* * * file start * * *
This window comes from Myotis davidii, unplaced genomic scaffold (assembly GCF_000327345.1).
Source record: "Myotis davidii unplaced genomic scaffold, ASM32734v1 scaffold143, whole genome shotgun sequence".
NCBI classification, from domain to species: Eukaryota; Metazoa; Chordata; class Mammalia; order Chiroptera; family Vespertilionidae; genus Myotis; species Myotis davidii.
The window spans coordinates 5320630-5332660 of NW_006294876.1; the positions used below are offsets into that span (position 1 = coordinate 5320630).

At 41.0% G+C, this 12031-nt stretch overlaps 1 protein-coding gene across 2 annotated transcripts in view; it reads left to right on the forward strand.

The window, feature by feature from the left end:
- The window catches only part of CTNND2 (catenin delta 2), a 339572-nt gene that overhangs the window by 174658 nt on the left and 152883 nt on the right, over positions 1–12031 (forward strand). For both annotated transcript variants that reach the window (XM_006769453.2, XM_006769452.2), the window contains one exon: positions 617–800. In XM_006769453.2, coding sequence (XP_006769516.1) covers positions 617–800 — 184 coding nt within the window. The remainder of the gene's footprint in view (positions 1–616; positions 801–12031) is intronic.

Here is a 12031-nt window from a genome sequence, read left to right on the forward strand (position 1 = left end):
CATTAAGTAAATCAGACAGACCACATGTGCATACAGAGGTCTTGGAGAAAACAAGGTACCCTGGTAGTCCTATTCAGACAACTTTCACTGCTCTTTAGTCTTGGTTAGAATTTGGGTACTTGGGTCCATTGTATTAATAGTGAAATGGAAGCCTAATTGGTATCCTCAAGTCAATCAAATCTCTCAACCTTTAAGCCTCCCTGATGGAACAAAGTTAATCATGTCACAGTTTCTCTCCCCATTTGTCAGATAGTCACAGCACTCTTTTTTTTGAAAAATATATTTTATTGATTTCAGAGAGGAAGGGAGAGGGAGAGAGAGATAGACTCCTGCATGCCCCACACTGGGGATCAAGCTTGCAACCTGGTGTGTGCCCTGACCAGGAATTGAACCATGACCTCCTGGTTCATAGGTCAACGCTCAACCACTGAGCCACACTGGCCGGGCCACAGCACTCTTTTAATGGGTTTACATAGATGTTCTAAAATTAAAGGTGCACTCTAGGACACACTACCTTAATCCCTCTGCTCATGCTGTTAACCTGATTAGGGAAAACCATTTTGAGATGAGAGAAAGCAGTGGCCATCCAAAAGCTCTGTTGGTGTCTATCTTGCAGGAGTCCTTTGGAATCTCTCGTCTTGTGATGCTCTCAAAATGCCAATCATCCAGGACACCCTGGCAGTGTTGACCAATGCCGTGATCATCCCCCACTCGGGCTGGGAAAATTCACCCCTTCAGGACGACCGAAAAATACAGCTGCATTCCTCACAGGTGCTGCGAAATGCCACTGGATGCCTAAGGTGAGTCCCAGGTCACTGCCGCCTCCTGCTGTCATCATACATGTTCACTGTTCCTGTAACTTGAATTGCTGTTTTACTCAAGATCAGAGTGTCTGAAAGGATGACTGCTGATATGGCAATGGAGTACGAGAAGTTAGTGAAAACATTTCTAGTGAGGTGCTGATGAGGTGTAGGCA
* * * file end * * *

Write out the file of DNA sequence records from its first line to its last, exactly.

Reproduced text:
This window comes from Myotis davidii, unplaced genomic scaffold (assembly GCF_000327345.1).
Source record: "Myotis davidii unplaced genomic scaffold, ASM32734v1 scaffold143, whole genome shotgun sequence".
NCBI classification, from domain to species: Eukaryota; Metazoa; Chordata; class Mammalia; order Chiroptera; family Vespertilionidae; genus Myotis; species Myotis davidii.
The window spans coordinates 5320630-5332660 of NW_006294876.1; the positions used below are offsets into that span (position 1 = coordinate 5320630).

At 41.0% G+C, this 12031-nt stretch overlaps 1 protein-coding gene across 2 annotated transcripts in view; it reads left to right on the forward strand.

The window, feature by feature from the left end:
- The window catches only part of CTNND2 (catenin delta 2), a 339572-nt gene that overhangs the window by 174658 nt on the left and 152883 nt on the right, over positions 1–12031 (forward strand). For both annotated transcript variants that reach the window (XM_006769453.2, XM_006769452.2), the window contains one exon: positions 617–800. In XM_006769453.2, coding sequence (XP_006769516.1) covers positions 617–800 — 184 coding nt within the window. The remainder of the gene's footprint in view (positions 1–616; positions 801–12031) is intronic.

Here is a 12031-nt window from a genome sequence, read left to right on the forward strand (position 1 = left end):
CATTAAGTAAATCAGACAGACCACATGTGCATACAGAGGTCTTGGAGAAAACAAGGTACCCTGGTAGTCCTATTCAGACAACTTTCACTGCTCTTTAGTCTTGGTTAGAATTTGGGTACTTGGGTCCATTGTATTAATAGTGAAATGGAAGCCTAATTGGTATCCTCAAGTCAATCAAATCTCTCAACCTTTAAGCCTCCCTGATGGAACAAAGTTAATCATGTCACAGTTTCTCTCCCCATTTGTCAGATAGTCACAGCACTCTTTTTTTTGAAAAATATATTTTATTGATTTCAGAGAGGAAGGGAGAGGGAGAGAGAGATAGACTCCTGCATGCCCCACACTGGGGATCAAGCTTGCAACCTGGTGTGTGCCCTGACCAGGAATTGAACCATGACCTCCTGGTTCATAGGTCAACGCTCAACCACTGAGCCACACTGGCCGGGCCACAGCACTCTTTTAATGGGTTTACATAGATGTTCTAAAATTAAAGGTGCACTCTAGGACACACTACCTTAATCCCTCTGCTCATGCTGTTAACCTGATTAGGGAAAACCATTTTGAGATGAGAGAAAGCAGTGGCCATCCAAAAGCTCTGTTGGTGTCTATCTTGCAGGAGTCCTTTGGAATCTCTCGTCTTGTGATGCTCTCAAAATGCCAATCATCCAGGACACCCTGGCAGTGTTGACCAATGCCGTGATCATCCCCCACTCGGGCTGGGAAAATTCACCCCTTCAGGACGACCGAAAAATACAGCTGCATTCCTCACAGGTGCTGCGAAATGCCACTGGATGCCTAAGGTGAGTCCCAGGTCACTGCCGCCTCCTGCTGTCATCATACATGTTCACTGTTCCTGTAACTTGAATTGCTGTTTTACTCAAGATCAGAGTGTCTGAAAGGATGACTGCTGATATGGCAATGGAGTACGAGAAGTTAGTGAAAACATTTCTAGTGAGGTGCTGATGAGGTGTAGGCA